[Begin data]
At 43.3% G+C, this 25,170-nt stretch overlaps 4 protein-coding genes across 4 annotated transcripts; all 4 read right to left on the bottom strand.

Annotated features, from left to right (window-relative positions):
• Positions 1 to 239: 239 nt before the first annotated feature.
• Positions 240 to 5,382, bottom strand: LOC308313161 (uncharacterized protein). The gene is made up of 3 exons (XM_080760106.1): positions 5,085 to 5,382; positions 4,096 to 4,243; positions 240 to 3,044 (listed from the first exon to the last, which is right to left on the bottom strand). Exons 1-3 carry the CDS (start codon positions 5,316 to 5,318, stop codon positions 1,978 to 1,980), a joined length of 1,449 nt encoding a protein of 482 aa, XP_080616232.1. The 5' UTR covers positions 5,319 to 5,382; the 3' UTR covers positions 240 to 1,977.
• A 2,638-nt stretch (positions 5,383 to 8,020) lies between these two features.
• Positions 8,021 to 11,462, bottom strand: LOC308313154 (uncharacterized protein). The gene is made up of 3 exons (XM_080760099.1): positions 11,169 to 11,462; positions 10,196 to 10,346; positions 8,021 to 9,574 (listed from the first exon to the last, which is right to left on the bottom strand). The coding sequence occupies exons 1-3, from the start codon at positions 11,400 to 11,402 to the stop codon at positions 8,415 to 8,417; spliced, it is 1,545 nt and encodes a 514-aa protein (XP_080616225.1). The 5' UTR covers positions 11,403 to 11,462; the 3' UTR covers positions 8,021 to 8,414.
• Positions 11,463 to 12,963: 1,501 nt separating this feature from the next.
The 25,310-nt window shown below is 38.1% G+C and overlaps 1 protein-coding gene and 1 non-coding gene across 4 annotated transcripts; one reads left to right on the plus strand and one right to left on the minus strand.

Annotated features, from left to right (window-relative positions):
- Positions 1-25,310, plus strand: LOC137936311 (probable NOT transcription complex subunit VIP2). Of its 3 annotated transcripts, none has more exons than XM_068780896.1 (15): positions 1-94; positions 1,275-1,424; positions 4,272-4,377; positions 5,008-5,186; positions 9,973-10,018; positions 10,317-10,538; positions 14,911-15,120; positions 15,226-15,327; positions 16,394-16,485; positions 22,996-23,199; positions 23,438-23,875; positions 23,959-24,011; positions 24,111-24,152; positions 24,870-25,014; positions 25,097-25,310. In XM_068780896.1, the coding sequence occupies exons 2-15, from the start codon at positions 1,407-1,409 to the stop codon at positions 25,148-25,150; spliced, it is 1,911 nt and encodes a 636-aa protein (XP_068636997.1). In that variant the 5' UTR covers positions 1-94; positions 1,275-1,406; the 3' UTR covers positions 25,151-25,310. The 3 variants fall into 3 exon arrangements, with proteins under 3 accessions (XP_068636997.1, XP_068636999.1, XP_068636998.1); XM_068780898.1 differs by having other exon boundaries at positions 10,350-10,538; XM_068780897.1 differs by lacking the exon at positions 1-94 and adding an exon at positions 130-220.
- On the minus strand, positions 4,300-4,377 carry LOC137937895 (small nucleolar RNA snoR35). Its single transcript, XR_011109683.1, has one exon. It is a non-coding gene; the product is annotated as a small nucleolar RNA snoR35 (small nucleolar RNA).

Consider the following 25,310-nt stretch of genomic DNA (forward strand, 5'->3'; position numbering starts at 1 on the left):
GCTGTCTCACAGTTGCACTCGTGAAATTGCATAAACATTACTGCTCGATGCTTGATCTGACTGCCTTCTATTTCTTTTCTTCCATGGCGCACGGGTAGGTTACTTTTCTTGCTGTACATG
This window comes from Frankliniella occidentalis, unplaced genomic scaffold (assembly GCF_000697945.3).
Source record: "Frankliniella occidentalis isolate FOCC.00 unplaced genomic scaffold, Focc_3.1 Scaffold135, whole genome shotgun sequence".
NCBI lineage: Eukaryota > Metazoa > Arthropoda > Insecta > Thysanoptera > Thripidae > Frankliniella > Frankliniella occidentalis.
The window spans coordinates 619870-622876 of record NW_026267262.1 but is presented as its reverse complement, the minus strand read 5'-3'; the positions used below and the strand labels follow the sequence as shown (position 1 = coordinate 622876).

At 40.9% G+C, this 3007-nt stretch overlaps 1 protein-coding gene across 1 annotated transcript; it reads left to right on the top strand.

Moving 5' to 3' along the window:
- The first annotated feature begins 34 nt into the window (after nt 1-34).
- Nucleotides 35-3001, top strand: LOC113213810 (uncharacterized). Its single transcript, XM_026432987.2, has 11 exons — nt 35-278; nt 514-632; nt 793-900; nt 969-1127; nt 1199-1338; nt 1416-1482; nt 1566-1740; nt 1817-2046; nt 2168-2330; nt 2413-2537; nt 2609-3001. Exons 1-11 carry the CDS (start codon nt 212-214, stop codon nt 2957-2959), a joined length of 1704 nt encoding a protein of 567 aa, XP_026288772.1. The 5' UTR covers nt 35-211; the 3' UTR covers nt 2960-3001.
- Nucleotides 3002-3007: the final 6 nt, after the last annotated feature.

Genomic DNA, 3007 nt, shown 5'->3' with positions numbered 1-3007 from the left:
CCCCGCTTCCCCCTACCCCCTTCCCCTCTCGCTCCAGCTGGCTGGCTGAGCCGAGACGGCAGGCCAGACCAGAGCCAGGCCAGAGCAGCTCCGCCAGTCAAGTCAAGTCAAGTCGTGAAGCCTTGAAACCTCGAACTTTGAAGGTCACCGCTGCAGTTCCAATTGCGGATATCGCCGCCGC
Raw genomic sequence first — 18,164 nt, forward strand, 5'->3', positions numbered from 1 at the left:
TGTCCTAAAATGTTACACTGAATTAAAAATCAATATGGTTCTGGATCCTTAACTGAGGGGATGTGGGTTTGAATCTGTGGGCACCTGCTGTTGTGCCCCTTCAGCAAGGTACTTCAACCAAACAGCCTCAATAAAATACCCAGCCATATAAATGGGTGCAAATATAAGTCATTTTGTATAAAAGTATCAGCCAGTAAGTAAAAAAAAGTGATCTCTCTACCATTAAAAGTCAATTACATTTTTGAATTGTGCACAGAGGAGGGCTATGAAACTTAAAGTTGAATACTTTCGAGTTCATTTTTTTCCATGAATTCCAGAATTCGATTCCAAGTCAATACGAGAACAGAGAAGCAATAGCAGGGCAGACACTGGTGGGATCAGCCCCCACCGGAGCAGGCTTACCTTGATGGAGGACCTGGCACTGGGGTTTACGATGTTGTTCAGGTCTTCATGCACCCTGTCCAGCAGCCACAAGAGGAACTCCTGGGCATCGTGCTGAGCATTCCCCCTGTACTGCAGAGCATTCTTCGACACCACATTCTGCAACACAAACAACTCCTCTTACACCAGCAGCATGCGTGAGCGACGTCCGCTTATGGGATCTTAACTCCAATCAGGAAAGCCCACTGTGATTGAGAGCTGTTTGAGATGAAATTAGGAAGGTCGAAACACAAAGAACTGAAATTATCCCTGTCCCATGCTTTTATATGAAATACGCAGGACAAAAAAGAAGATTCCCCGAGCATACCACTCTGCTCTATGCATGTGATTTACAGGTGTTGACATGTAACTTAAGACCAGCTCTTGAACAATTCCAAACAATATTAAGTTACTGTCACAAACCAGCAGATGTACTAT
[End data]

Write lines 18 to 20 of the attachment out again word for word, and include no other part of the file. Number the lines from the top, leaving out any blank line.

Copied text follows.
At 40.9% G+C, this 3007-nt stretch overlaps 1 protein-coding gene across 1 annotated transcript; it reads left to right on the top strand.

Moving 5' to 3' along the window:
- The first annotated feature begins 34 nt into the window (after nt 1-34).